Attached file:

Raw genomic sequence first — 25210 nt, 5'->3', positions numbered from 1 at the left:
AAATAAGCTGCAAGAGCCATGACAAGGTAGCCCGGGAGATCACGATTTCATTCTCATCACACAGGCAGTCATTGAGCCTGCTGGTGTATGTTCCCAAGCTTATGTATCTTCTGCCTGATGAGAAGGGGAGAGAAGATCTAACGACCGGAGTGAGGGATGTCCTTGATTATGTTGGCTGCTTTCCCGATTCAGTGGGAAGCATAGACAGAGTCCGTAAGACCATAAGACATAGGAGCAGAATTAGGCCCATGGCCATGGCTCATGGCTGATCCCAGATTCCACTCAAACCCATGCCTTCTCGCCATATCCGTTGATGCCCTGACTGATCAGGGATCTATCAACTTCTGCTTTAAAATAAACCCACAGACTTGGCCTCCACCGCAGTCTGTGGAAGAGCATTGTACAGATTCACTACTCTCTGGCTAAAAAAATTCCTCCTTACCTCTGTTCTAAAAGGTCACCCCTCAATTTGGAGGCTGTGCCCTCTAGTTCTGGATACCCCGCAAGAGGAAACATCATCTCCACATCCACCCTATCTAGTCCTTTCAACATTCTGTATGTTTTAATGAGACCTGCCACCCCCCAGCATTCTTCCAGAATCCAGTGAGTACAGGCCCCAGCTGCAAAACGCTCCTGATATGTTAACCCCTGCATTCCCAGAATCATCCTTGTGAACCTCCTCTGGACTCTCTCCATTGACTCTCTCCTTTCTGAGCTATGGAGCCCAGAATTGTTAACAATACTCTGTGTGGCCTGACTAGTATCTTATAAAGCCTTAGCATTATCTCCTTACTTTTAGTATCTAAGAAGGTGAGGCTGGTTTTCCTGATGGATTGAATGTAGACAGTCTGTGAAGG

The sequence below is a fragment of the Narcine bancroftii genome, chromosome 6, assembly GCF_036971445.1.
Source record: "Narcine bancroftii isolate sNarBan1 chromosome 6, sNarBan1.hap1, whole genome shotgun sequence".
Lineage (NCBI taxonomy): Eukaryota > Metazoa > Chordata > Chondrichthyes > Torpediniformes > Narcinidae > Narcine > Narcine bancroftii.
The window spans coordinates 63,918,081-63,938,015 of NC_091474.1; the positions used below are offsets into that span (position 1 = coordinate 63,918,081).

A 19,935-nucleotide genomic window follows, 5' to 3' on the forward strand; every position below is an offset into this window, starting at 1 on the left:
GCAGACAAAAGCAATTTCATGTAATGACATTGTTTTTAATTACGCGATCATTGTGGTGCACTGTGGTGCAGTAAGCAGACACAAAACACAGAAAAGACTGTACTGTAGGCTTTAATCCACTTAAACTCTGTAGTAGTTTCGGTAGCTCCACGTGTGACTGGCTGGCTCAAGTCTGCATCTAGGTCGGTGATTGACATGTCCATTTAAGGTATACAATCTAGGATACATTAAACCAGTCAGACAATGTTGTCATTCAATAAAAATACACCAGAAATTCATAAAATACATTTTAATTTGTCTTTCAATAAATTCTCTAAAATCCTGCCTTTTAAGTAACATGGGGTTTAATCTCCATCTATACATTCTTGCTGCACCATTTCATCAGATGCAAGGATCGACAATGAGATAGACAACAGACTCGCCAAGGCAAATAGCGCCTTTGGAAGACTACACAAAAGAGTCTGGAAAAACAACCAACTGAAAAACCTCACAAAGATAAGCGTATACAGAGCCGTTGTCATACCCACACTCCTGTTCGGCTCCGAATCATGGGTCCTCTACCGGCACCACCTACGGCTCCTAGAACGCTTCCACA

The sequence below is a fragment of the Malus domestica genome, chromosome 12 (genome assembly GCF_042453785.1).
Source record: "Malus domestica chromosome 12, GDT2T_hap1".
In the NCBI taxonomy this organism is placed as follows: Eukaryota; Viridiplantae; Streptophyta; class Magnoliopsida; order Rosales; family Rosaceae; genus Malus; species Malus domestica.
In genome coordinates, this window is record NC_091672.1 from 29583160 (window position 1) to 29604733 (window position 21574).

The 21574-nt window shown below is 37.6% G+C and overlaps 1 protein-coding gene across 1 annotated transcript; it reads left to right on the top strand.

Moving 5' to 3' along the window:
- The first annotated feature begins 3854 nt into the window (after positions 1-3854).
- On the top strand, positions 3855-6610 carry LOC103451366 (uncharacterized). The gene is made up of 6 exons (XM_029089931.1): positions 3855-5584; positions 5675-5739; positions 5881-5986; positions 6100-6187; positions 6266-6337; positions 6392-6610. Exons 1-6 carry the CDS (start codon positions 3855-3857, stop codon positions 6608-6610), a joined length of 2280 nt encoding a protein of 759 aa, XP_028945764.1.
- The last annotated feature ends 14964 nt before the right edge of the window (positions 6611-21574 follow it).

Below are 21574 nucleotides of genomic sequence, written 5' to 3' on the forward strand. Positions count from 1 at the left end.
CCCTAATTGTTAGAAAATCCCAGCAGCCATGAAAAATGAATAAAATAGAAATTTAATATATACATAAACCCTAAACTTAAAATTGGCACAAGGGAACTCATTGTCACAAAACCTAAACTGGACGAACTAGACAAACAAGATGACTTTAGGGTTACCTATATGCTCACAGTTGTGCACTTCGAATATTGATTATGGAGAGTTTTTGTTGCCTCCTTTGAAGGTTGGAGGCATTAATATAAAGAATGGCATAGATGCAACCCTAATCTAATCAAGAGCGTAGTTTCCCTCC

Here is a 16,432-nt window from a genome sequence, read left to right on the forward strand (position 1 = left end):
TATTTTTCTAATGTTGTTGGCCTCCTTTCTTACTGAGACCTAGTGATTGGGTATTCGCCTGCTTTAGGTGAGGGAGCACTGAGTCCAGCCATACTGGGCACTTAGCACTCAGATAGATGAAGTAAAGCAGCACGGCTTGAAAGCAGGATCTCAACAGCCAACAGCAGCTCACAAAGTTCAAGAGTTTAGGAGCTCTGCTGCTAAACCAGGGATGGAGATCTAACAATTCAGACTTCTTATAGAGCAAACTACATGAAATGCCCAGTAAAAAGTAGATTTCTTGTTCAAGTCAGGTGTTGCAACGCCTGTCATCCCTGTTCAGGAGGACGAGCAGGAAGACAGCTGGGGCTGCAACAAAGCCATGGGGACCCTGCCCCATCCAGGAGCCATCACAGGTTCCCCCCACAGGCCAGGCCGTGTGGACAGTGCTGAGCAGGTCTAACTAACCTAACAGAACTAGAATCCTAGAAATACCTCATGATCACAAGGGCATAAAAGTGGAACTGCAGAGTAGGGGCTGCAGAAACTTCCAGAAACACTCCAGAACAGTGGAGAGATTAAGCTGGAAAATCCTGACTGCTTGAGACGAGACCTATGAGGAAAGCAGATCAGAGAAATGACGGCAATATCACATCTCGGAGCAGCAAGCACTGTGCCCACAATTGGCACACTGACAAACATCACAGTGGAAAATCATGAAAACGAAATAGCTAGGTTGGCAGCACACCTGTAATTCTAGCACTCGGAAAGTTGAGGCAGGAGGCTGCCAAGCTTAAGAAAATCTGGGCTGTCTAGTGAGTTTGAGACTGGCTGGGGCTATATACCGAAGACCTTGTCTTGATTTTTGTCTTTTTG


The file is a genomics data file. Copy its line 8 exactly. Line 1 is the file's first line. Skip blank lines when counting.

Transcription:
GCAGACAAAAGCAATTTCATGTAATGACATTGTTTTTAATTACGCGATCATTGTGGTGCACTGTGGTGCAGTAAGCAGACACAAAACACAGAAAAGACTGTACTGTAGGCTTTAATCCACTTAAACTCTGTAGTAGTTTCGGTAGCTCCACGTGTGACTGGCTGGCTCAAGTCTGCATCTAGGTCGGTGATTGACATGTCCATTTAAGGTATACAATCTAGGATACATTAAACCAGTCAGACAATGTTGTCATTCAATAAAAATACACCAGAAATTCATAAAATACATTTTAATTTGTCTTTCAATAAATTCTCTAAAATCCTGCCTTTTAAGTAACATGGGGTTTAATCTCCATCTATACATTCTTGCTGCACCATTTCATCAGATGCAAGGATCGACAATGAGATAGACAACAGACTCGCCAAGGCAAATAGCGCCTTTGGAAGACTACACAAAAGAGTCTGGAAAAACAACCAACTGAAAAACCTCACAAAGATAAGCGTATACAGAGCCGTTGTCATACCCACACTCCTGTTCGGCTCCGAATCATGGGTCCTCTACCGGCACCACCTACGGCTCCTAGAACGCTTCCACA